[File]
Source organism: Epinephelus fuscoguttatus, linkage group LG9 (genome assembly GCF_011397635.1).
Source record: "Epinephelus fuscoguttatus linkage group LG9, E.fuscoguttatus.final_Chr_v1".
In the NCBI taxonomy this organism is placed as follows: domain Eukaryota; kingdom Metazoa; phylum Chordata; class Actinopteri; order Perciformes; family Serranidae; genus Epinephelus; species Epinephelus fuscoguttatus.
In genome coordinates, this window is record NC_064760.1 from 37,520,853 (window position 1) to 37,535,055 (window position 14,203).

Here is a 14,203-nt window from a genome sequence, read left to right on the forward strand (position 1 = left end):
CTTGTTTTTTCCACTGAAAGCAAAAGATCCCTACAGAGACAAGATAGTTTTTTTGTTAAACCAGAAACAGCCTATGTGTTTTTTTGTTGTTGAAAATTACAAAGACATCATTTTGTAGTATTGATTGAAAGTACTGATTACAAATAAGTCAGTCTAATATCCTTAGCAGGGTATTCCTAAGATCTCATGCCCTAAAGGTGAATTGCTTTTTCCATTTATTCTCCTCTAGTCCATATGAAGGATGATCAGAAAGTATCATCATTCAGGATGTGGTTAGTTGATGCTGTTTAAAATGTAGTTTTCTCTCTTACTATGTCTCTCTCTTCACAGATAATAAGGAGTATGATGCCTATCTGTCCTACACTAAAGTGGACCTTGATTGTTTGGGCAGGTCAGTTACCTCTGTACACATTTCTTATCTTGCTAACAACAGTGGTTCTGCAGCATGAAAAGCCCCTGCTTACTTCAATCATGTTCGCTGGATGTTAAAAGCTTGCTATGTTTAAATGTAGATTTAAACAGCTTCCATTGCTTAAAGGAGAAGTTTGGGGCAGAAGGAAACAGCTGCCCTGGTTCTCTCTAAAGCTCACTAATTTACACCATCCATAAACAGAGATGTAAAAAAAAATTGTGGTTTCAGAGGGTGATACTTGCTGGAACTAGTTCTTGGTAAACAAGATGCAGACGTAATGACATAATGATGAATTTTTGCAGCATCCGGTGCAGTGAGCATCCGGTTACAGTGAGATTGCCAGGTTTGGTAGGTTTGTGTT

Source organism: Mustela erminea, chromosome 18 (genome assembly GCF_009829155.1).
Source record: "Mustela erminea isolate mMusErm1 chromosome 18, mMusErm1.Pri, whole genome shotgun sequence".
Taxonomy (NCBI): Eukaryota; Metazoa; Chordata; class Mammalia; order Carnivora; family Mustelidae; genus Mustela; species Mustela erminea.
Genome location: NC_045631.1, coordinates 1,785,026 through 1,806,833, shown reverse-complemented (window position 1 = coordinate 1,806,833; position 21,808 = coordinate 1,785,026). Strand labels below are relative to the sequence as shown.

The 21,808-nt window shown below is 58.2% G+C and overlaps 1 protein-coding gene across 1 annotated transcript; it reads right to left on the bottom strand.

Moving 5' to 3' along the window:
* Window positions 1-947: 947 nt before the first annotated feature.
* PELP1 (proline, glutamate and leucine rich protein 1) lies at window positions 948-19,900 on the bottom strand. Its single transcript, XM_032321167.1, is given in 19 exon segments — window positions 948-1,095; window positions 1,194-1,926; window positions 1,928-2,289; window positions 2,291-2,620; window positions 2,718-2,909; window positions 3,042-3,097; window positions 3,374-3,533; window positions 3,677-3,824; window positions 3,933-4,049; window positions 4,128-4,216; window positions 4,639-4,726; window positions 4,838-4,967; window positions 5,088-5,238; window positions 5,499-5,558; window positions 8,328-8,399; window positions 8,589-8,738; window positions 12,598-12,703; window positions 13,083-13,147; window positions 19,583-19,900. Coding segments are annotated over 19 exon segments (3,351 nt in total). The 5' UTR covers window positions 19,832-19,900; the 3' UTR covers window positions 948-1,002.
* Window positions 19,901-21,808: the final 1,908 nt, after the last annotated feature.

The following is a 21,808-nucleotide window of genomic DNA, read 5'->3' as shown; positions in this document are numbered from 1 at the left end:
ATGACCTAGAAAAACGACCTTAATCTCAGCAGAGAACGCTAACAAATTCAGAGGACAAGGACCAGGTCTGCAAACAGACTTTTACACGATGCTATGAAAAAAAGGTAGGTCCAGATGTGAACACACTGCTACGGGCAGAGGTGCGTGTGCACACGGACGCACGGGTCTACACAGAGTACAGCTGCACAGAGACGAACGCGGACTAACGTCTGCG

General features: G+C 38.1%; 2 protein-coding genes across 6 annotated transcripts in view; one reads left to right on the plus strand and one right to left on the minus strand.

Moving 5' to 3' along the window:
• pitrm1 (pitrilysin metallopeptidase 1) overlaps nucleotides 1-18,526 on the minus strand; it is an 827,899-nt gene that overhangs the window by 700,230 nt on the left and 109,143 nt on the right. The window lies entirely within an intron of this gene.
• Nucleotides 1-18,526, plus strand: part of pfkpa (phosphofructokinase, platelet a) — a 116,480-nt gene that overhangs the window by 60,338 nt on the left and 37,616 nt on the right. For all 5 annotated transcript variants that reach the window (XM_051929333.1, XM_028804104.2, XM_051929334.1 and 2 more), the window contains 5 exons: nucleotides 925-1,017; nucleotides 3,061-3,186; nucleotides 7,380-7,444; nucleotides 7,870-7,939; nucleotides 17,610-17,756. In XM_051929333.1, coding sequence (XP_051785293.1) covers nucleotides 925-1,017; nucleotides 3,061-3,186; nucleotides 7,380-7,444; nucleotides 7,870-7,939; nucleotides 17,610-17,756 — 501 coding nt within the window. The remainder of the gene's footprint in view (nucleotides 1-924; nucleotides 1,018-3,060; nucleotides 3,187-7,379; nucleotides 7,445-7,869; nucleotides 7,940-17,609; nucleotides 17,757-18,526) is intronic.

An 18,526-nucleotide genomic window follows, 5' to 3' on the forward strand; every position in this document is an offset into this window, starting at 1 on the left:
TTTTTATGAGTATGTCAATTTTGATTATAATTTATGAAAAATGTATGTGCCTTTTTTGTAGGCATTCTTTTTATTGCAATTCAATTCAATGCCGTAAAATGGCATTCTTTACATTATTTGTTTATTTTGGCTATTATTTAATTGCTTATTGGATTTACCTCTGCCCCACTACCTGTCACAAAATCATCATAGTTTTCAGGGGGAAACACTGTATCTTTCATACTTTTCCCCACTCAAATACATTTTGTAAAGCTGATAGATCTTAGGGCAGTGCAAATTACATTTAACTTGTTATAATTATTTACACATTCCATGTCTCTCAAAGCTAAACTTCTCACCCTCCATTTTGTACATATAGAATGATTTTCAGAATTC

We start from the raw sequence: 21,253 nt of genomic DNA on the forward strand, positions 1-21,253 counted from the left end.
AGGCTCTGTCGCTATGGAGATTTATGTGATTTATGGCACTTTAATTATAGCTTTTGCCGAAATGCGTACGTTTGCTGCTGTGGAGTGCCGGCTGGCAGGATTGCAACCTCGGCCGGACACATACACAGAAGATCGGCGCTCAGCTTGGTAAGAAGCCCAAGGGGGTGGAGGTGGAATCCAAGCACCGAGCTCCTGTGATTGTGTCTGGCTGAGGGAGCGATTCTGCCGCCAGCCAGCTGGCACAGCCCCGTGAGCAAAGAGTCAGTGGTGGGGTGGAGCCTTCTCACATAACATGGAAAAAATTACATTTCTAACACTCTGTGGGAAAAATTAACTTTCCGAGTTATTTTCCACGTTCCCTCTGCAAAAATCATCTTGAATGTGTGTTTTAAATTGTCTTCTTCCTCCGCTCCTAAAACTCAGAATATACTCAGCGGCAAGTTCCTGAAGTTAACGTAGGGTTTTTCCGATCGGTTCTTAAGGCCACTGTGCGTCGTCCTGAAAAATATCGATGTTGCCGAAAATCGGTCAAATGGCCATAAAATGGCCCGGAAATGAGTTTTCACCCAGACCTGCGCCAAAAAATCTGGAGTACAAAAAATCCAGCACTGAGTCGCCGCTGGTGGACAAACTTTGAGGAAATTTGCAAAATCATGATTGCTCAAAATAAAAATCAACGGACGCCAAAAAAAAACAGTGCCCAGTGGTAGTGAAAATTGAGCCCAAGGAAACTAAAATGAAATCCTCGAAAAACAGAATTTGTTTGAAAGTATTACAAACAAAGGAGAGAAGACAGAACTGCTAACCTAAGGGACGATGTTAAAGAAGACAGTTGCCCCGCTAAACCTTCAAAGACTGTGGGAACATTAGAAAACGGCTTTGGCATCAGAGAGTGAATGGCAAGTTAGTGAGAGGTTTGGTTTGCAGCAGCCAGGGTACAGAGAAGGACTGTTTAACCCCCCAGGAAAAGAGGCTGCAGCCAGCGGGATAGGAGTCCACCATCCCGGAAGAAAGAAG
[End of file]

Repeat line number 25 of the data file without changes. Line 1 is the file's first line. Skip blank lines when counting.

AGGCTCTGTCGCTATGGAGATTTATGTGATTTATGGCACTTTAATTATAGCTTTTGCCGAAATGCGTACGTTTGCTGCTGTGGAGTGCCGGCTGGCAGGATTGCAACCTCGGCCGGACACATACACAGAAGATCGGCGCTCAGCTTGGTAAGAAGCCCAAGGGGGTGGAGGTGGAATCCAAGCACCGAGCTCCTGTGATTGTGTCTGGCTGAGGGAGCGATTCTGCCGCCAGCCAGCTGGCACAGCCCCGTGAGCAAAGAGTCAGTGGTGGGGTGGAGCCTTCTCACATAACATGGAAAAAATTACATTTCTAACACTCTGTGGGAAAAATTAACTTTCCGAGTTATTTTCCACGTTCCCTCTGCAAAAATCATCTTGAATGTGTGTTTTAAATTGTCTTCTTCCTCCGCTCCTAAAACTCAGAATATACTCAGCGGCAAGTTCCTGAAGTTAACGTAGGGTTTTTCCGATCGGTTCTTAAGGCCACTGTGCGTCGTCCTGAAAAATATCGATGTTGCCGAAAATCGGTCAAATGGCCATAAAATGGCCCGGAAATGAGTTTTCACCCAGACCTGCGCCAAAAAATCTGGAGTACAAAAAATCCAGCACTGAGTCGCCGCTGGTGGACAAACTTTGAGGAAATTTGCAAAATCATGATTGCTCAAAATAAAAATCAACGGACGCCAAAAAAAAACAGTGCCCAGTGGTAGTGAAAATTGAGCCCAAGGAAACTAAAATGAAATCCTCGAAAAACAGAATTTGTTTGAAAGTATTACAAACAAAGGAGAGAAGACAGAACTGCTAACCTAAGGGACGATGTTAAAGAAGACAGTTGCCCCGCTAAACCTTCAAAGACTGTGGGAACATTAGAAAACGGCTTTGGCATCAGAGAGTGAATGGCAAGTTAGTGAGAGGTTTGGTTTGCAGCAGCCAGGGTACAGAGAAGGACTGTTTAACCCCCCAGGAAAAGAGGCTGCAGCCAGCGGGATAGGAGTCCACCATCCCGGAAGAAAGAAG